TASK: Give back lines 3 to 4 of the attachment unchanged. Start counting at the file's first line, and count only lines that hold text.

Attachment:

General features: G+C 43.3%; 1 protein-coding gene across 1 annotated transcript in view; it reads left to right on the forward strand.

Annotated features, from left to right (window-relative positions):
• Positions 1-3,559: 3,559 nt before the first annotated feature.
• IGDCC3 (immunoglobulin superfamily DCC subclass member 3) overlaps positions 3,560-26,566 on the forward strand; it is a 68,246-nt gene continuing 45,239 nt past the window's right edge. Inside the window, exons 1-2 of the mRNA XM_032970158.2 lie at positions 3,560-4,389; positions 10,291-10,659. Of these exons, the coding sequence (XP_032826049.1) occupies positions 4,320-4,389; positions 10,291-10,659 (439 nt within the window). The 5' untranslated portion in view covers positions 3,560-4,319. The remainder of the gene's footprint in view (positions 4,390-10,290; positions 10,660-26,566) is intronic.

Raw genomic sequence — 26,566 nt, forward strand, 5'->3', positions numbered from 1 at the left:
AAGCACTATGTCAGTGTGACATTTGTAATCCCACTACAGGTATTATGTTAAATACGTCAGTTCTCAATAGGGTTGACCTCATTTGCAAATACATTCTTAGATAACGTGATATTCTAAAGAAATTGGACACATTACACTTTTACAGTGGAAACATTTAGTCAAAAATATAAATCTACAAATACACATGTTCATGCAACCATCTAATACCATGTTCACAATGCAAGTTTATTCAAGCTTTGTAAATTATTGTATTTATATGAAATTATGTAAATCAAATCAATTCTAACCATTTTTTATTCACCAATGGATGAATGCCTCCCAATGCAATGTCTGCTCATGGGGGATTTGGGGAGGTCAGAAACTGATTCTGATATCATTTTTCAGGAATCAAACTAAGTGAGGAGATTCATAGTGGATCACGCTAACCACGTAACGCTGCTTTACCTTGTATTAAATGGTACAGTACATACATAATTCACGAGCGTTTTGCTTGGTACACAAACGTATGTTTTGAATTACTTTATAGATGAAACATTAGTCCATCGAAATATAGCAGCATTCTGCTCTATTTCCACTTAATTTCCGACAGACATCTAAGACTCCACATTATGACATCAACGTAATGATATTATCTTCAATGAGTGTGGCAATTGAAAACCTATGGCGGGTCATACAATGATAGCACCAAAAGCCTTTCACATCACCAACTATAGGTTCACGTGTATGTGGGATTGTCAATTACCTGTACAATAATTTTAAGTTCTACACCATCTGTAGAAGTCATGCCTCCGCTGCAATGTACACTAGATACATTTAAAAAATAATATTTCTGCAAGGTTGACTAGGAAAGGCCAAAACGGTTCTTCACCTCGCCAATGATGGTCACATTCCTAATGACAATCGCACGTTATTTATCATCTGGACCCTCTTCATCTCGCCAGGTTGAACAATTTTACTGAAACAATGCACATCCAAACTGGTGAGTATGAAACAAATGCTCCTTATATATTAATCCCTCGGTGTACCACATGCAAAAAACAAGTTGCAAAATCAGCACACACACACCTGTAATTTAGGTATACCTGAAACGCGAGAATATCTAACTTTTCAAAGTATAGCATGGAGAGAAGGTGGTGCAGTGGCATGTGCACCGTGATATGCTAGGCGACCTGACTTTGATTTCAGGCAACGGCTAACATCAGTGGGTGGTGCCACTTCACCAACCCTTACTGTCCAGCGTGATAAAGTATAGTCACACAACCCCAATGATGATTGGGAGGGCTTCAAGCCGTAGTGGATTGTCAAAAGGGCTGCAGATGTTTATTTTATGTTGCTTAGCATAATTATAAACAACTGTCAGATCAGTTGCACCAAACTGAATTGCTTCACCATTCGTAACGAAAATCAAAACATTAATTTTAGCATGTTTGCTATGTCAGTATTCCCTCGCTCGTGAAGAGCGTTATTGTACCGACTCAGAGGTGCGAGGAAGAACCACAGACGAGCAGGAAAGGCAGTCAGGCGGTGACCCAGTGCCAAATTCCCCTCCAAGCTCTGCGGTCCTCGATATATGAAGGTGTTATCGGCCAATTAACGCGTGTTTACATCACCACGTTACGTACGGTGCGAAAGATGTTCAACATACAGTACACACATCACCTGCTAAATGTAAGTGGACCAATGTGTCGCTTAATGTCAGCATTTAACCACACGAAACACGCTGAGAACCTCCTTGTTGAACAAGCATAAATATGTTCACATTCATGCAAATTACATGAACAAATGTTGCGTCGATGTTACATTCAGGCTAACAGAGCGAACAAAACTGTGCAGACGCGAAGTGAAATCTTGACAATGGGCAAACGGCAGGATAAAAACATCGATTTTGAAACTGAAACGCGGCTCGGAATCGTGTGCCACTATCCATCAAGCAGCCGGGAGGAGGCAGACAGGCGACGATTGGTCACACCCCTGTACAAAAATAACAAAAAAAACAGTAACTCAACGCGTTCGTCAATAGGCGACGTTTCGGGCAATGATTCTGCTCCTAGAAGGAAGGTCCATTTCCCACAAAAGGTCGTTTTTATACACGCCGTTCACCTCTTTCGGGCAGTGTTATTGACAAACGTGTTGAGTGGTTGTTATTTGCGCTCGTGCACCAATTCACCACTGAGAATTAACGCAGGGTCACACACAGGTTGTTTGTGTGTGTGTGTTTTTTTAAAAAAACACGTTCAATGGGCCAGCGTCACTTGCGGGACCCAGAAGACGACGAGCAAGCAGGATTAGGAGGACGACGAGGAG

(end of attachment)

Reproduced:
• Positions 1-3,559: 3,559 nt before the first annotated feature.
• IGDCC3 (immunoglobulin superfamily DCC subclass member 3) overlaps positions 3,560-26,566 on the forward strand; it is a 68,246-nt gene continuing 45,239 nt past the window's right edge. Inside the window, exons 1-2 of the mRNA XM_032970158.2 lie at positions 3,560-4,389; positions 10,291-10,659. Of these exons, the coding sequence (XP_032826049.1) occupies positions 4,320-4,389; positions 10,291-10,659 (439 nt within the window). The 5' untranslated portion in view covers positions 3,560-4,319. The remainder of the gene's footprint in view (positions 4,390-10,290; positions 10,660-26,566) is intronic.